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Full of youth

Oklahoma State not used to seniorless starting lineup
Friday, January 6, 2006 | 12:00 a.m. CST; updated 10:09 p.m. CDT, Friday, July 18, 2008

Oklahoma State, like their coach Eddie Sutton, has been known for its veteran presence, disciplined attitude, and tough-minded play.

So it looks a little funny to see the Cowboys in the bottom half of the Big 12 Conference in scoring defense (they were fifth last season) and struggling with more turnovers than assists thus far (they had 103 more assists than turnoversByrin a year ago).

Even more strange is a quick rundown of the roster: Nine players are on the court 9 1/2 minutes or more per game, six are newcomers, three are true freshmen and none are seniors.

Compare that to last year’s team that played six seniors for significant minutes, including all-Big 12 players John Lucas and Joey Graham.

“The last two years we got spoiled with all those veteran ball clubs,” Sutton said. “It’s the youngest team I’ve had, I don’t remember ever starting two freshmen, let alone three.”

Yet that’s exactly what Sutton found himself doing in a 20-point win at Pepperdine Tuesday in the Cowboys final tune-up for this weekend’s Big 12 opener.

Oklahoma State (10-4) and Missouri (7-4) begin conference play at 7 p.m. Saturday at Mizzou Arena.

Only two Oklahoma State players have previous starting experience, JamesOn Curry (15 career starts) and David Monds (one career start), and Monds hasn’t played the past two games because of a leg injury. He is questionable for the Missouri game.

Curry, on the other hand, has had to be a go-to-guy for Oklahoma State after being a sixth man for much of last year. Curry is second on the team with 13.6 points per game, but endured an early season slump that saw him score only six points in one two-game stretch. The Cowboys lost both of those games, to Gonzaga and Northwestern State.

“He went through a streak where he didn’t play very well, he had trouble with his shooting,” Sutton said. “It seems like he’s got that corrected. The thing I think he’s had to make an adjustment, last year he was surrounded by just so many

veterans and there was no pressure on him really, and this year I think he senses that he is the veteran of our ball club. He is the one that is expected to be the leader and do all the right things, and I think he’s doing that.”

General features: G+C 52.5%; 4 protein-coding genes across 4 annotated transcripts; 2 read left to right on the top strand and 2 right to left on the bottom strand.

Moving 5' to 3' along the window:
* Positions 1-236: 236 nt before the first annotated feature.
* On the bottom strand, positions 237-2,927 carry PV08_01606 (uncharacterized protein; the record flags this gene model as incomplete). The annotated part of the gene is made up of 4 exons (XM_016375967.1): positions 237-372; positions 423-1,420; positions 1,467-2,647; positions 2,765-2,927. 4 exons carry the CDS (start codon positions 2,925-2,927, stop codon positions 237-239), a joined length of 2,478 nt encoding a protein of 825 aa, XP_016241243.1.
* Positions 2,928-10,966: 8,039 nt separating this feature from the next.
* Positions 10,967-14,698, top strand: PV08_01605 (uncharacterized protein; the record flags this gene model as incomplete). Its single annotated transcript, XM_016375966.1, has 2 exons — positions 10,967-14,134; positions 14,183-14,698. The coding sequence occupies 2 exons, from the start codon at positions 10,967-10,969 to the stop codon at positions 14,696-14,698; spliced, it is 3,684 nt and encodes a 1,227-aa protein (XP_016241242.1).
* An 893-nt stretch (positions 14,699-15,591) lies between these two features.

Since scoring 30 against Mercer December 18, Curry has averaged better than 18 points. As North Carolina’s all-time high school scoring leader, Curry isn’t used to many slumps. The prolific shooter easily averaged over 30 points at the prep level, before pledging to attend North Carolina. Tar Heel coach Roy Williams rescinded the scholarship offer after Curry was arrested on drug charges. After a plea bargain in the criminal case, Curry ended up in Stillwater, where he became an integral part of a team that went to last year’s elite eight.

Quin Snyder said even though they’re young, the Cowboys show potential to be a similar squad to last year.

“I’ve always believed in college basketball you win with guards ... I still think they’ve got great guards in (Byron) Eaton and (Jamaal) Brown and Curry,” Snyder said. “From that standpoint I don’t think they’ve changed that much from Lucas and (Daniel) Bobik.”

Eaton, the Cowboys’ points guard, joins Curry in the backcourt. A freshman, Eaton has started all 14 of Oklahoma State’s games. In the same Mercer game Curry went off in, Eaton had 11 assists. Snyder says he’s worried about Eaton’s ability to get into the paint. Eaton’s shot the ball well, 50 percent for the season, showing an ability to get past his defender for close, easy shots.

“He has a lot of confidence for a freshman,” Sutton said. “He certainly at times has displayed glimpses of just being an outstanding basketball player.”

Big 12 play usually means increased physicality, which can be a big adjustment for young players. Sutton has received much publicity the past few years for making his players wear football gear to prep for hard-nosed play. His squad dons shoulder pads and flat-out battles for loose balls and rebounds in practice. Chances are Eaton, a strong running quarterback in high school, will be OK in the Big 12.

“I think he’s tougher than most rookies are,” Sutton said. “We put the shoulder pads and helmets on last week and he had a big grin on his face. He was knocking the crap out of everyone.”

Playing the Cowboys early might prove to be the biggest advantage for the Tigers, who come in having won three straight for the first time all season. Sutton has worked transfers into contenders before, and this year’s junior college transplants are all capable. Mario Boggan, an athletic post presence, leads them in scoring. But it usually takes time, especially with as few experienced players as Oklahoma State has.

“I just don’t want them to put it all together against us,” Snyder said.


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